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press room: Port Votes to Push Major Projects

Port votes to push major projects

BY WAYNE T. PRICE • FLORIDA TODAY • September 16, 2010

PORT CANAVERAL— Canaveral Port Authority commissioners on Wednesday unanimously approved proceeding with a major development project that would change the face of the south side area there known as "the Cove."

They also set the stage for future private development and fundraising by a nonprofit group.

Commissioners agreed to move forward with designing a visitors' center, a pedestrian promenade leading to the water and "the shell" of a maritime exhibition center that would highlight the history of Florida and the Space Coast.

These would require an estimated $8 million commitment from the port over the next three years to take them from design through construction.

The port will now begin the process of soliciting bids for this early design work.

Funding for the development of an exhibition center beyond the shell, as well as an associated observation tower, would fall to a local nonprofit organization called the 1513 Foundation Inc., which was formed to commemorate the 500th anniversary of Spanish explorer Juan Ponce de Leon's landing in Florida. Many historians say that landing occurred in south Brevard County.

"We're talking about raising tens of millions of dollars," said Robyn Fern Perlman, a principal with Miami-based CoreStrategies for Non Profits Inc., the company working with the 1513 Foundation to raise donations.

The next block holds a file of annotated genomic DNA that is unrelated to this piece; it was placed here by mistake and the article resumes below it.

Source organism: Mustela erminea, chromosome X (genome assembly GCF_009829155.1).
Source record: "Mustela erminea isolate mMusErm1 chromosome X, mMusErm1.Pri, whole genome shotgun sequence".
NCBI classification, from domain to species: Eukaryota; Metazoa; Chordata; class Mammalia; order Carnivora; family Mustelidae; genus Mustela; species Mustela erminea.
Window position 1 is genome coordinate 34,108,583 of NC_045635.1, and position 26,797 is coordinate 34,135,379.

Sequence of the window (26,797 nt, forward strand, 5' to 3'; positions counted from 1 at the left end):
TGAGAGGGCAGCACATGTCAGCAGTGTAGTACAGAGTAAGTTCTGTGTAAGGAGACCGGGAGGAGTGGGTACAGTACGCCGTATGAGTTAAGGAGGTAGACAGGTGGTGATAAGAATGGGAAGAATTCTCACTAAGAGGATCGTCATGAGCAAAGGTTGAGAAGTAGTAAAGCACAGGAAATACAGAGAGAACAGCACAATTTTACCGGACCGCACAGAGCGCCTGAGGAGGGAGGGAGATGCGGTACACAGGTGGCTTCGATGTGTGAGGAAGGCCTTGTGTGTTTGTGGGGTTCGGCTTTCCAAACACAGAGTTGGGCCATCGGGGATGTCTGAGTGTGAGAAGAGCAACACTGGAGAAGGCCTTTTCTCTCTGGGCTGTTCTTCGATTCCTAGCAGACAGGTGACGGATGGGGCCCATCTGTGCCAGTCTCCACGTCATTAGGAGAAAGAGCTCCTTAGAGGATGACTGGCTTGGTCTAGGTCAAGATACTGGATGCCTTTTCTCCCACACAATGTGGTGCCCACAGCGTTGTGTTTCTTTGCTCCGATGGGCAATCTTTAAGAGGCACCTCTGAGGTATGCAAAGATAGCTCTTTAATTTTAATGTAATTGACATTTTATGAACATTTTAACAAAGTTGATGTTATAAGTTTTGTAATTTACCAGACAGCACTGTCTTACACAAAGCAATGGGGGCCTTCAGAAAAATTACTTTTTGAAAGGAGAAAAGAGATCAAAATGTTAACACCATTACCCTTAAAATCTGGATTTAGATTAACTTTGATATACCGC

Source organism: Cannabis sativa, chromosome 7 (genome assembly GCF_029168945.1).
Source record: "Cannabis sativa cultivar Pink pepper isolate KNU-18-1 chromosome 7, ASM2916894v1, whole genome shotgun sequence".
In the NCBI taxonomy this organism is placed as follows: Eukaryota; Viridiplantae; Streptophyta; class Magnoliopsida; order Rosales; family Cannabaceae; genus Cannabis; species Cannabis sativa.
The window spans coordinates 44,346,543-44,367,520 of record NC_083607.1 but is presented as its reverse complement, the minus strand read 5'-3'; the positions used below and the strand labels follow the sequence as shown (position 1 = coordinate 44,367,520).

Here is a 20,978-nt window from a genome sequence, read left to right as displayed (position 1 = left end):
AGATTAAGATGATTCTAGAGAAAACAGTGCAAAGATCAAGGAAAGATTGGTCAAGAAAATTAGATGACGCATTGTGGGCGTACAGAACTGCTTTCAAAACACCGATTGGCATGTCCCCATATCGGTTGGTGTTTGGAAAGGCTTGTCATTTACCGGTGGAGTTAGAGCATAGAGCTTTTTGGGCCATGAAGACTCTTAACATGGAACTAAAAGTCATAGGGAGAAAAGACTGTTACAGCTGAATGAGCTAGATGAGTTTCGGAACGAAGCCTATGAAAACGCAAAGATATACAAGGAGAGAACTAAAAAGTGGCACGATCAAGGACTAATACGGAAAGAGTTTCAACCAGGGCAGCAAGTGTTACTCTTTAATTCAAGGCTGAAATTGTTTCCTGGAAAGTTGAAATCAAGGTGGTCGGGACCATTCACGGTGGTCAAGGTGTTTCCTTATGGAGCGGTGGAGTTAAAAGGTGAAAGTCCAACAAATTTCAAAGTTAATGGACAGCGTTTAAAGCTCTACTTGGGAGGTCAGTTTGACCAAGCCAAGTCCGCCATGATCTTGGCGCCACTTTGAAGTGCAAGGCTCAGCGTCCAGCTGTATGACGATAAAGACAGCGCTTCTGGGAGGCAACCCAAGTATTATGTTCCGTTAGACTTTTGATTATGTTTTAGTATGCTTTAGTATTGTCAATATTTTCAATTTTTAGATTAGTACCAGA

The commissioners' action Wednesday comes as port officials, with the blessing of many merchants in and around the Cove, put greater emphasis on developing the south side of the port and making it more attractive to private developers and tourists.

In the last two decades, most of the attention to the port has been on the north side, where cruise ships draw millions of passengers to Brevard each year and cargo ships load and unload tons of goods.

Commissioners on Wednesday also gave the go-ahead for a series of Cove-area road and infrastructure improvements -- estimated to cost about $3 million -- called for in the 2011 budget. They also approved spending nearly $10,000 for site design for a "Cove Marketplace," an open-air merchant area designed to attract port-of-call travelers and other visitors. 

 

J. Stanley Payne, chief executive officer of the Canaveral Port Authority, said developing the Cove and building some type of maritime or visitors' center is a concept that has been tossed around for decades. The time to act is now, he said, because the port is doing well financially, and other support elements, such as the 1513 Foundation, are in place to assist.

 

"If we don't, 10 years from now people are going to be walking around the Cove and saying, 'What wonderful potential this has,' " Payne said.

A number of Cove business operators applauded the commission after its vote.

Tom Goodson, the authority's chairman, urged people to keep their excitement measured. There's a possibility of four new commissioners being elected this November, Goodson said, and they might have a different outlook on the Cove's development. Goodson is leaving the commission to become a member of the Florida Legislature.

"This, right now, is still conceptual," he said of the plan. "It's going to take a lot of effort on everyone's part."

Commissioners questioned Steve Cecil, president of the Boston-based Cecil Group that Port Canaveral officials hired to create a concept for the Cove development project, about existing business operators buying into the plan and whether or not they would improve their properties in line with the future development.

"We would hope that happens," Cecil said. "It would be in their interest to do it."

Contact Price at 242-3658 or wprice@floridatoday.com.